China’s proposed infrastructure bank for Asia is intended to complement and not replace existing lenders dominated by the U.S. and Japan, a senior Chinese official said Friday.
Vice Finance Minister Zhu Guangyao said after a meeting of the Group of 20 of leading world economies that China has proposed the Asian Infrastructure Investment Bank, or AIIB, to help fill an estimated $8 trillion gap in infrastructure funding for the region over the next decade.
Fifty-seven countries have signed up, including 16 of the world’s 20 largest economies. Notable exceptions are the U.S. and Japan, which are the leading shareholders of the World Bank and Asian Development Bank and have expressed concerns over the new bank’s governance standards.
But China’s proposal has been diplomatic coup, as Britain, France and Germany have broken with Washington and joined Asian governments in seeking membership.
The U.S. also faces growing criticism over the refusal by Congress to approve reforms to the International Monetary Fund that would increase the voting power of fast-emerging economies such as China, Brazil and India, and boost the Fund’s resources to help countries facing financial troubles.
Zhu said China supports and contributes to the IMF and World Bank — which are holding their annual spring meetings in Washington this weekend — and plays a constructive role in the current international financial system.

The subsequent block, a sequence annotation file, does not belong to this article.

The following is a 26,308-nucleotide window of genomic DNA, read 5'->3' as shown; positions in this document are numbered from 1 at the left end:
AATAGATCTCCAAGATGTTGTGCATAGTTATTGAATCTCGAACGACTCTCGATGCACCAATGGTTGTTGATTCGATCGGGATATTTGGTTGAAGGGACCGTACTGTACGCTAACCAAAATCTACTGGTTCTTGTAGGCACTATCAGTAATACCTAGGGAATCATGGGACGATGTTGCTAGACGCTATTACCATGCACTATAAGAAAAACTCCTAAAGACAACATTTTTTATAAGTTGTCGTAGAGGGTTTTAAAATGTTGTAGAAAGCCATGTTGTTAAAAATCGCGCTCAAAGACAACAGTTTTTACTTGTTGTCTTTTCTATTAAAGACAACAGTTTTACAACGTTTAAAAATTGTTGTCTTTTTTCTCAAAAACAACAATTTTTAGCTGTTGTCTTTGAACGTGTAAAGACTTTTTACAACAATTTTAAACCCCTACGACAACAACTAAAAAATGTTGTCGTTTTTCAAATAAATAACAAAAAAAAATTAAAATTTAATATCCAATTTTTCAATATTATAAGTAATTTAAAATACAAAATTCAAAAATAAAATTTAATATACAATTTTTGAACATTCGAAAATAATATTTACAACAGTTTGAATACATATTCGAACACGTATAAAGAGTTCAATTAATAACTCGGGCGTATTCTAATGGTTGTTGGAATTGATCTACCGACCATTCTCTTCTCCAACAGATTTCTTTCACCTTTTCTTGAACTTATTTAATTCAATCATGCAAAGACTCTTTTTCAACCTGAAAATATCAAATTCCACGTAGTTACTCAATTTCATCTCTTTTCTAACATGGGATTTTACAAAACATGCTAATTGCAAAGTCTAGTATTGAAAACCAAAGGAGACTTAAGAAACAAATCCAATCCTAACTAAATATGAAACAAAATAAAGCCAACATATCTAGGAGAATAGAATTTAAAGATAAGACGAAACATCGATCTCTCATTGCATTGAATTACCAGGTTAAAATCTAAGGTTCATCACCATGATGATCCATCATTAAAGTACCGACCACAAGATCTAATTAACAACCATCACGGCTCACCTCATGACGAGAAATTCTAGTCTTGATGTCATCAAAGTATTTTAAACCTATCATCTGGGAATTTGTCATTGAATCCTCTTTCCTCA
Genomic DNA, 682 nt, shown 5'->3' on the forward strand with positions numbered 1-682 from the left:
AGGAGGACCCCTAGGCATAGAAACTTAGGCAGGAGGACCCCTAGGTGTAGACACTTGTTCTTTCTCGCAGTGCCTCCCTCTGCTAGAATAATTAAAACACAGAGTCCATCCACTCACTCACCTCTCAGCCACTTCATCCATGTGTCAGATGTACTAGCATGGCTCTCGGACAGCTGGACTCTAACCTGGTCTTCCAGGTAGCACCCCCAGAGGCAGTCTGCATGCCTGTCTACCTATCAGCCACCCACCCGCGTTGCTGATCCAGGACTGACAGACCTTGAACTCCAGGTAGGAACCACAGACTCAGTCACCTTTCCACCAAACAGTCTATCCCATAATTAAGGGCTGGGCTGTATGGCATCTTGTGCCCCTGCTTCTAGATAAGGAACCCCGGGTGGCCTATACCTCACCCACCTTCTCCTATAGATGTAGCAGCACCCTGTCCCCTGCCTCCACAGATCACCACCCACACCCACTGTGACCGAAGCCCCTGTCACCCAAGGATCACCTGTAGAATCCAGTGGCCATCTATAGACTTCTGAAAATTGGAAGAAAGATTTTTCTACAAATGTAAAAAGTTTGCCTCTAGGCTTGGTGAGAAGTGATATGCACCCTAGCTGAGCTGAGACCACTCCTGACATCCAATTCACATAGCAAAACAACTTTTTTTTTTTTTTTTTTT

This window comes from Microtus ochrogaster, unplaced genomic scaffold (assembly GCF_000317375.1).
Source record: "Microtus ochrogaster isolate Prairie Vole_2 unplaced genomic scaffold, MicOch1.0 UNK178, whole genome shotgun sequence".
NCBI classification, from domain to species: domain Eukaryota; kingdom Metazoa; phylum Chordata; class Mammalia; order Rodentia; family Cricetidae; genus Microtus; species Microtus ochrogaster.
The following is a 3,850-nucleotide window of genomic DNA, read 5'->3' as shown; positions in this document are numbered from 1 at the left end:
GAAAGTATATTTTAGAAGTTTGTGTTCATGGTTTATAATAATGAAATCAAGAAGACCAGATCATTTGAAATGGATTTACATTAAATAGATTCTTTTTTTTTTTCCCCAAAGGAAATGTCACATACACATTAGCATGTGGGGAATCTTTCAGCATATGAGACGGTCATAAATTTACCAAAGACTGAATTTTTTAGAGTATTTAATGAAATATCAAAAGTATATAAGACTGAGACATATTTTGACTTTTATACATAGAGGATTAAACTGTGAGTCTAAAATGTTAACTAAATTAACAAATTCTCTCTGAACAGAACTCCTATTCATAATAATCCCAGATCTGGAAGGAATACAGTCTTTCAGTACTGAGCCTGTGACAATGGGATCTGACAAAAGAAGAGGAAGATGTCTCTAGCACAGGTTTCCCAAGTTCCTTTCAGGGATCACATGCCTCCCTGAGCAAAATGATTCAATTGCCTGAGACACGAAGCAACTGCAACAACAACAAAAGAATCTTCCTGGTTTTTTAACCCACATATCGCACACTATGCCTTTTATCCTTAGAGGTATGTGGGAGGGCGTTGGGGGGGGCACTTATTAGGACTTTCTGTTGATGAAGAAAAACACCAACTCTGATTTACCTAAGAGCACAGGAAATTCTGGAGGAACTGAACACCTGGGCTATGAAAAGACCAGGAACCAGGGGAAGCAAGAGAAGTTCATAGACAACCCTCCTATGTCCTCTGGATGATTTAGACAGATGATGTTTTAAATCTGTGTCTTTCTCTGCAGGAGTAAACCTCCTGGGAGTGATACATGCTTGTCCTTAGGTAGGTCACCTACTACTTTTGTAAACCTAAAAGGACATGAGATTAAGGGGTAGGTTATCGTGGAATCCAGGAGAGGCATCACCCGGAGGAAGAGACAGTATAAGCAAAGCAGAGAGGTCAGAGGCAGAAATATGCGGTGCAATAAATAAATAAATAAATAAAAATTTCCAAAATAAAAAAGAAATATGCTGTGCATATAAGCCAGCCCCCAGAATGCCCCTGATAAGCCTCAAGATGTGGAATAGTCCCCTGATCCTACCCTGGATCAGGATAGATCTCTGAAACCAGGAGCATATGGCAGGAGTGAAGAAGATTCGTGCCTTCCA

“We want to improve that and enhance that capacity rather than overthrow the current system,” he told the Atlantic Council think tank.
U.S. officials opposed creation of the AIIB, saying it might undercut institutions like the World Bank by extending credit without adequate environmental, labor and social safeguards. But Washington has taken a more positive tack in recent weeks, although it still doesn’t plan to join.
When Treasury Secretary Jacob Lew visited Beijing late last month, he urged the new bank should work in partnership with existing international institutions to ensure high standards in lending.
Japanese Finance Minister Taro Aso echoed that sentiment Friday, saying that if borrowers were to default on loan repayments to the new bank, it could impact other lenders as well.
Zhu said that China also wants high standards for the bank.
He said its founding members would meet later this month to discuss the bank’s mandate and he hoped those negotiations could be concluded within two to three months.